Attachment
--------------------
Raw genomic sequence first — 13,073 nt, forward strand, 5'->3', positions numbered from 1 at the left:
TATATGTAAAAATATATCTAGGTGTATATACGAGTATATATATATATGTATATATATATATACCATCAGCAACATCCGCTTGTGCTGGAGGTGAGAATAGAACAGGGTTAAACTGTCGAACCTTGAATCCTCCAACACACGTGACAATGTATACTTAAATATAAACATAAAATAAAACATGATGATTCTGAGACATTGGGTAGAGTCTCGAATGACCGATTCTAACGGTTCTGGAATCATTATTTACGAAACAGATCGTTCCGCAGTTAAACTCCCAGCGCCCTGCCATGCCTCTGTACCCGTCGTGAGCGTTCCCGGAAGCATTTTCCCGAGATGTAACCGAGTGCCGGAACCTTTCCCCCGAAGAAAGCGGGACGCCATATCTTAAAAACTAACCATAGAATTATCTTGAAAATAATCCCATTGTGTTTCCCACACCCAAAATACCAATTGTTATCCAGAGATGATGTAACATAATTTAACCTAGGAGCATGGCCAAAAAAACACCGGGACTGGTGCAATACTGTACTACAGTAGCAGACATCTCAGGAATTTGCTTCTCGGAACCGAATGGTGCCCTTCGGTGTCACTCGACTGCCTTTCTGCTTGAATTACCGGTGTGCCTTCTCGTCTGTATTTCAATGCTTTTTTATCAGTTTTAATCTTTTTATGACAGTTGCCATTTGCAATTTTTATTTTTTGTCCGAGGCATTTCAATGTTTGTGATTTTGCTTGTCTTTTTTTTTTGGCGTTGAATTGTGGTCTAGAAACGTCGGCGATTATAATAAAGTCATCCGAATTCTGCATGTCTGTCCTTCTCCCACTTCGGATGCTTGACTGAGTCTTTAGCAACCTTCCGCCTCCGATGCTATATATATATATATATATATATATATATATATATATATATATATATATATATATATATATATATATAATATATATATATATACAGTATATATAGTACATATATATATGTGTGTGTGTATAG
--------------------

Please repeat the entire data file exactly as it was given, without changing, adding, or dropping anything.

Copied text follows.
Raw genomic sequence first — 13,073 nt, forward strand, 5'->3', positions numbered from 1 at the left:
TATATGTAAAAATATATCTAGGTGTATATACGAGTATATATATATATGTATATATATATATACCATCAGCAACATCCGCTTGTGCTGGAGGTGAGAATAGAACAGGGTTAAACTGTCGAACCTTGAATCCTCCAACACACGTGACAATGTATACTTAAATATAAACATAAAATAAAACATGATGATTCTGAGACATTGGGTAGAGTCTCGAATGACCGATTCTAACGGTTCTGGAATCATTATTTACGAAACAGATCGTTCCGCAGTTAAACTCCCAGCGCCCTGCCATGCCTCTGTACCCGTCGTGAGCGTTCCCGGAAGCATTTTCCCGAGATGTAACCGAGTGCCGGAACCTTTCCCCCGAAGAAAGCGGGACGCCATATCTTAAAAACTAACCATAGAATTATCTTGAAAATAATCCCATTGTGTTTCCCACACCCAAAATACCAATTGTTATCCAGAGATGATGTAACATAATTTAACCTAGGAGCATGGCCAAAAAAACACCGGGACTGGTGCAATACTGTACTACAGTAGCAGACATCTCAGGAATTTGCTTCTCGGAACCGAATGGTGCCCTTCGGTGTCACTCGACTGCCTTTCTGCTTGAATTACCGGTGTGCCTTCTCGTCTGTATTTCAATGCTTTTTTATCAGTTTTAATCTTTTTATGACAGTTGCCATTTGCAATTTTTATTTTTTGTCCGAGGCATTTCAATGTTTGTGATTTTGCTTGTCTTTTTTTTTTGGCGTTGAATTGTGGTCTAGAAACGTCGGCGATTATAATAAAGTCATCCGAATTCTGCATGTCTGTCCTTCTCCCACTTCGGATGCTTGACTGAGTCTTTAGCAACCTTCCGCCTCCGATGCTATATATATATATATATATATATATATATATATATATATATATATATATATATATATATATATATATAATATATATATATATACAGTATATATAGTACATATATATATGTGTGTGTGTATAG